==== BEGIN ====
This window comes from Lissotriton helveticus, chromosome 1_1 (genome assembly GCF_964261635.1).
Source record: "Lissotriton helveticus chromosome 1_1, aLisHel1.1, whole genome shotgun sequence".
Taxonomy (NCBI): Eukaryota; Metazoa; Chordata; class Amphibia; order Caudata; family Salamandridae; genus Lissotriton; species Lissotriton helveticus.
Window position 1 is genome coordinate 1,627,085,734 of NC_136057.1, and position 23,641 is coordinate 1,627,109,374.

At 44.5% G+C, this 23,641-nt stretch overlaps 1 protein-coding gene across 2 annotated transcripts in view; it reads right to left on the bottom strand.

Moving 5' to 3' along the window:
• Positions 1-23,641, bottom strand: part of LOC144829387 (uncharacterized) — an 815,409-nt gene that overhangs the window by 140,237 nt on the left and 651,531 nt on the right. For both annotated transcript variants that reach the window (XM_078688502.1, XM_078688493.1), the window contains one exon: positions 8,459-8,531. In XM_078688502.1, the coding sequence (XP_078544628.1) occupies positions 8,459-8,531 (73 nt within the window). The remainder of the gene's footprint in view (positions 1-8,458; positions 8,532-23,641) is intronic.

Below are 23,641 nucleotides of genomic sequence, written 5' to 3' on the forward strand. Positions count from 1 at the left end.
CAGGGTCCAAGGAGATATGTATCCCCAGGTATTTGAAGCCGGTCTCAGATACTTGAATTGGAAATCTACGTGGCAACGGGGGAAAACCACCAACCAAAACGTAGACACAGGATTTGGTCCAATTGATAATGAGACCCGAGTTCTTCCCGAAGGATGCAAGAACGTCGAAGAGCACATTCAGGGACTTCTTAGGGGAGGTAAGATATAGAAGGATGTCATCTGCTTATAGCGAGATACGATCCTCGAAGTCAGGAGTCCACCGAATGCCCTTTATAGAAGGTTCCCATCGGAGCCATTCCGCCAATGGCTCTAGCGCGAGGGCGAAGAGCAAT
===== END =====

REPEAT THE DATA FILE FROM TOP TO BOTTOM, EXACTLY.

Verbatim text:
This window comes from Lissotriton helveticus, chromosome 1_1 (genome assembly GCF_964261635.1).
Source record: "Lissotriton helveticus chromosome 1_1, aLisHel1.1, whole genome shotgun sequence".
Taxonomy (NCBI): Eukaryota; Metazoa; Chordata; class Amphibia; order Caudata; family Salamandridae; genus Lissotriton; species Lissotriton helveticus.
Window position 1 is genome coordinate 1,627,085,734 of NC_136057.1, and position 23,641 is coordinate 1,627,109,374.

At 44.5% G+C, this 23,641-nt stretch overlaps 1 protein-coding gene across 2 annotated transcripts in view; it reads right to left on the bottom strand.

Moving 5' to 3' along the window:
• Positions 1-23,641, bottom strand: part of LOC144829387 (uncharacterized) — an 815,409-nt gene that overhangs the window by 140,237 nt on the left and 651,531 nt on the right. For both annotated transcript variants that reach the window (XM_078688502.1, XM_078688493.1), the window contains one exon: positions 8,459-8,531. In XM_078688502.1, the coding sequence (XP_078544628.1) occupies positions 8,459-8,531 (73 nt within the window). The remainder of the gene's footprint in view (positions 1-8,458; positions 8,532-23,641) is intronic.

Below are 23,641 nucleotides of genomic sequence, written 5' to 3' on the forward strand. Positions count from 1 at the left end.
CAGGGTCCAAGGAGATATGTATCCCCAGGTATTTGAAGCCGGTCTCAGATACTTGAATTGGAAATCTACGTGGCAACGGGGGAAAACCACCAACCAAAACGTAGACACAGGATTTGGTCCAATTGATAATGAGACCCGAGTTCTTCCCGAAGGATGCAAGAACGTCGAAGAGCACATTCAGGGACTTCTTAGGGGAGGTAAGATATAGAAGGATGTCATCTGCTTATAGCGAGATACGATCCTCGAAGTCAGGAGTCCACCGAATGCCCTTTATAGAAGGTTCCCATCGGAGCCATTCCGCCAATGGCTCTAGCGCGAGGGCGAAGAGCAAT